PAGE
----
Jacques: It’s OK to be skeptical of #MeToo claims

Ingrid Jacques
The Detroit News
Protestors rally against Supreme Court nominee Judge Brett Kavanaugh as they make their way from the Supreme Court to the Hart Senate Office Building on Capitol Hill, September 24, 2018 in Washington, DC. Christine Blasey Ford, who has accused Kavanaugh of sexual assault, has agreed to testify before the Senate Judiciary Committee on Thursday.

This must be playing out better than Democrats had dreamed.

Supreme Court nominee Brett Kavanaugh’s reputation has been dragged through the mud, with lurid allegations against him better suited for the National Enquirer than the mainstream press.

Yet this is the new reality, where foggy, decades-old accusations are treated as fact before Kavanaugh has had a chance to give his testimony. (He strongly denies all allegations against him). And now Michael Avenatti, the lawyer who represents porn star Stormy Daniels, says he has a client accusing Kavanaugh and others of spiking drinks so they could assault girls. She claims she was gang raped at a high school party she believes Kavanaugh attended. 

By delaying a confirmation vote, in addition to the hearing (now set for Thursday) where Kavanagh and his first accuser can have their say, Democrats have let the allegations stew among the public.

And stew they have. Discourse is dominated by hashtags, and people are taking sides before they really know any of the facts. Kavanaugh accuser Christine Blasey Ford has a host of support among women’s groups and liberals.

On social media, #IBelieveHer, #BelieveSurvivors and similar sentiments are widespread — even before the hearing.

Ford, who alleges Kavanaugh pinned her down and tried to take off her clothes at a high school party 36 years ago, is scheduled to testify at a Senate hearing Thursday. Now that another accusation surfaced over the weekend in a New Yorker report, Democrats had hoped to further delay any hearing.

These women have every right to come forward. But their stories should be scrutinized carefully, and Kavanaugh deserves the right to defend himself.

There is good reason to be skeptical of the accounts.

In the case of Ford, she’s been unable to recall where the alleged incident took place — or the exact month it happened. She’s also offered conflicting accounts about who was there. In her original letter from July to Sen. Dianne Feinstein, the ranking Democrat on the Judiciary Committee, Ford says that four others were at the party. But all four have denied any involvement.

The most damning denial came over the weekend from Leland Keyser, a longtime friend of Ford, who says she doesn’t know Kavanaugh and doesn’t recall ever being at a party with him.

So Ford is the only one who seems to remember that party ever happened. Ford’s attorney Debra Katz has downplayed the significance of this. It’s worth noting Katz has clear Democratic affiliations and has described herself as part of the resistance against President Donald Trump. She also has ties to leftist mega donor George Soros, who is also said to be funding the protesters disrupting the Kavanugh hearings.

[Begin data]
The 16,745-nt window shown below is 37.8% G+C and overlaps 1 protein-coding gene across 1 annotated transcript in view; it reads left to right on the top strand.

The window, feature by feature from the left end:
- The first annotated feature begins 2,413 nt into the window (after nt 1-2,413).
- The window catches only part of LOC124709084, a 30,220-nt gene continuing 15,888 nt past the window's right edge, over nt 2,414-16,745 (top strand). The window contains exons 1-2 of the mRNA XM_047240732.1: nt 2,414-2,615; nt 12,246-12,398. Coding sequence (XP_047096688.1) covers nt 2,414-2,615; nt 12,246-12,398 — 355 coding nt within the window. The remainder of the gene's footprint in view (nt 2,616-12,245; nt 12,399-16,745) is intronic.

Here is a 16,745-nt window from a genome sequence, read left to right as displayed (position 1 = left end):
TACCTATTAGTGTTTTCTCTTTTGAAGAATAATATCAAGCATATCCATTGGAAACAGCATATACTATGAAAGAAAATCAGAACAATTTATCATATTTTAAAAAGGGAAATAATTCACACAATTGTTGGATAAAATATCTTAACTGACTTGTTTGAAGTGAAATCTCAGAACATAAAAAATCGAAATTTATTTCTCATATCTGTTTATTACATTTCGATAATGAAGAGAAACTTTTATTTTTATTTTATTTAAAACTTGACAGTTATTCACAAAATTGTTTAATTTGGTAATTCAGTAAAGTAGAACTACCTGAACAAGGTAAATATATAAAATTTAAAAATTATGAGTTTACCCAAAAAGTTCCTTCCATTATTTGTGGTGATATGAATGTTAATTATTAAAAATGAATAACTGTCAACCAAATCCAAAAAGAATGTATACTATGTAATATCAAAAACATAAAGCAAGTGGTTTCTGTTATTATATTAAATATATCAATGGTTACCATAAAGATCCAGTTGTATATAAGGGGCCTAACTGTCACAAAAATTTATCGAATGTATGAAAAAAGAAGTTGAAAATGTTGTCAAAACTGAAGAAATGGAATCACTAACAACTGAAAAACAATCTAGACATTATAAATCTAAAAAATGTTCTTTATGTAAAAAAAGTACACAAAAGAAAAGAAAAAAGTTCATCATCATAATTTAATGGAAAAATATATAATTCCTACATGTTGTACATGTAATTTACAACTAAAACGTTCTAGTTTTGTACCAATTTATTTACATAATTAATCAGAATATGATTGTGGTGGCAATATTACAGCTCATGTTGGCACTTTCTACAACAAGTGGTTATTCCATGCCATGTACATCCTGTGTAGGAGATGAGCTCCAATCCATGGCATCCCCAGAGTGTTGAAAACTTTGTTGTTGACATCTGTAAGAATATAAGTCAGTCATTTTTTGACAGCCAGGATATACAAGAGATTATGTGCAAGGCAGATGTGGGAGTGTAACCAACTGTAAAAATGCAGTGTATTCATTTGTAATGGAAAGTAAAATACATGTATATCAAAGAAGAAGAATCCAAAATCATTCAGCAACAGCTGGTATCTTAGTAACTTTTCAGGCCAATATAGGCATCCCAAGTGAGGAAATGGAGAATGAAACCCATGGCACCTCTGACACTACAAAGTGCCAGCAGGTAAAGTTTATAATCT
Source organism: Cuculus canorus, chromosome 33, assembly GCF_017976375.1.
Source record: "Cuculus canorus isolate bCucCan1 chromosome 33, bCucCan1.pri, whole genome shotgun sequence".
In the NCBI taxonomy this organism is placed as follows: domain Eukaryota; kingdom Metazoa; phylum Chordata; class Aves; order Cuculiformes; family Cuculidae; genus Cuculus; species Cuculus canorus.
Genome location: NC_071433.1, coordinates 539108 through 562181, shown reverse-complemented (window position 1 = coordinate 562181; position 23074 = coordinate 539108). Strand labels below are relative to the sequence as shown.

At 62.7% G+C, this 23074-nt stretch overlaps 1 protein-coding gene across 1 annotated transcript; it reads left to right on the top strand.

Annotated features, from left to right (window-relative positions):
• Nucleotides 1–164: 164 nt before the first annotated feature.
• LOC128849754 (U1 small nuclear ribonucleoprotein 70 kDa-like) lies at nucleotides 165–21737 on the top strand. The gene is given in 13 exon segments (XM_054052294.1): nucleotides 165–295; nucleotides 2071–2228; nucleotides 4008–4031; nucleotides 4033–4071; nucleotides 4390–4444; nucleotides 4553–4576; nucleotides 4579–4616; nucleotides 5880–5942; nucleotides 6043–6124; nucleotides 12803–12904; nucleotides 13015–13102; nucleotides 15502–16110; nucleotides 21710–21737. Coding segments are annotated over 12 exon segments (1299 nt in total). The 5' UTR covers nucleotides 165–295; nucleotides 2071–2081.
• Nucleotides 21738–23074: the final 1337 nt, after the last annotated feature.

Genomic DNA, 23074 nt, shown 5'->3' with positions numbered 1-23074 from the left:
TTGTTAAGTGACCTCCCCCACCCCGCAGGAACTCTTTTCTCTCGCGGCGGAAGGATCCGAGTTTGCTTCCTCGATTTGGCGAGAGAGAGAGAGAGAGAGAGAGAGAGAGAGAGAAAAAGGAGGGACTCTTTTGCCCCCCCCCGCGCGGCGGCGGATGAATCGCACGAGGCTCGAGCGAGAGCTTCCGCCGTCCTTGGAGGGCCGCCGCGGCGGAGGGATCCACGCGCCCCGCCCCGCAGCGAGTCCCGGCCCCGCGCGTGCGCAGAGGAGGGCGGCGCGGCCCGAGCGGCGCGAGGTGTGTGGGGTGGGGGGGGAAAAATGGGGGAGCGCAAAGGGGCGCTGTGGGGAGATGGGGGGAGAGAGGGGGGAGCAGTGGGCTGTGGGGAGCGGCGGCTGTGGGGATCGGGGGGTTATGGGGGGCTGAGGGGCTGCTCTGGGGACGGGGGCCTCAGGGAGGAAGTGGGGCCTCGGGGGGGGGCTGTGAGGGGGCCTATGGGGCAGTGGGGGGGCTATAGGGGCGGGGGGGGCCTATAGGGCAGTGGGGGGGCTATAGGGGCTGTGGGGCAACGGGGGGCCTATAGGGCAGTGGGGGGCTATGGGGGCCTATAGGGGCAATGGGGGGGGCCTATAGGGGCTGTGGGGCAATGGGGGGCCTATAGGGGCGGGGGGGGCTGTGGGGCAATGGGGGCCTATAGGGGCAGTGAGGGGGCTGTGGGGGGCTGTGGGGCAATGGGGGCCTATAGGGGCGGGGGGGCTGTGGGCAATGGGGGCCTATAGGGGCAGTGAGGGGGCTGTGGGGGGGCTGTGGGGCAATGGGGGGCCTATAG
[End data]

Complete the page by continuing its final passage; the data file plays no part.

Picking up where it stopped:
The second allegation has even more holes. A new accuser, Deborah Ramirez, alleges Kavanaugh exposed himself to her at a drunken party during their freshman year at Yale. She admits her memories aren’t very clear.

The New Yorker reports: “After six days of carefully assessing her memories and consulting with her attorney, Ramirez said that she felt confident enough of her recollections to say that she remembers Kavanaugh had exposed himself at a drunken dormitory party.”

Yet the magazine couldn’t confirm with anyone else whether Kavanaugh was actually there, and others outright disputed the claim. 

Apparently allowing these allegations to get out and do their damage is what Democrats wanted. Just in case it wasn’t obvious that’s the goal, Sen. Mazie Hirono, D-Hawaii, and Judiciary Committee member, told CNN’s Jake Tapper on Sunday that her mind is already made up about Kavanaugh.

Tapper asked, “Doesn’t Kavanaugh have the same presumption of innocence as anyone else in America?”

And she answered: “I put his denial in the context of everything that I know about him in terms of how he approaches his cases.”

In other words, she doesn’t like his judicial background so she is willing to assume he’s guilty of sexual assault — even on flimsy evidence. That’s frightening coming from a U.S. senator.

To his credit, Kavanaugh isn’t giving up. But he is losing public support. A recent Fox News poll found that 40 percent of voters would confirm Kavanaugh, while 50 percent oppose him.

In a letter Monday, Kavanaugh told Judiciary Chairman Chuck Grassley, R-Iowa, and Feinstein that he is looking forward to the hearing.

A tentative agreement was reached Saturday for the Senate Judiciary Committee to hear testimony Thursday from Christine Blasey Ford, left, and Supreme Court nominee Brett Kavanaugh, according to two people briefed on the matter.

He also offered an insightful warning:

“There is now a frenzy to come up with something — anything — that will block this process and a vote on my confirmation from occurring. These are smears, pure and simple. 

“Such grotesque and obvious character assassination — if allowed to succeed — will dissuade competent and good people of all political persuasions from service.”

That’s worth thinking about. And hopefully after Thursday’s hearing, we’ll all know more.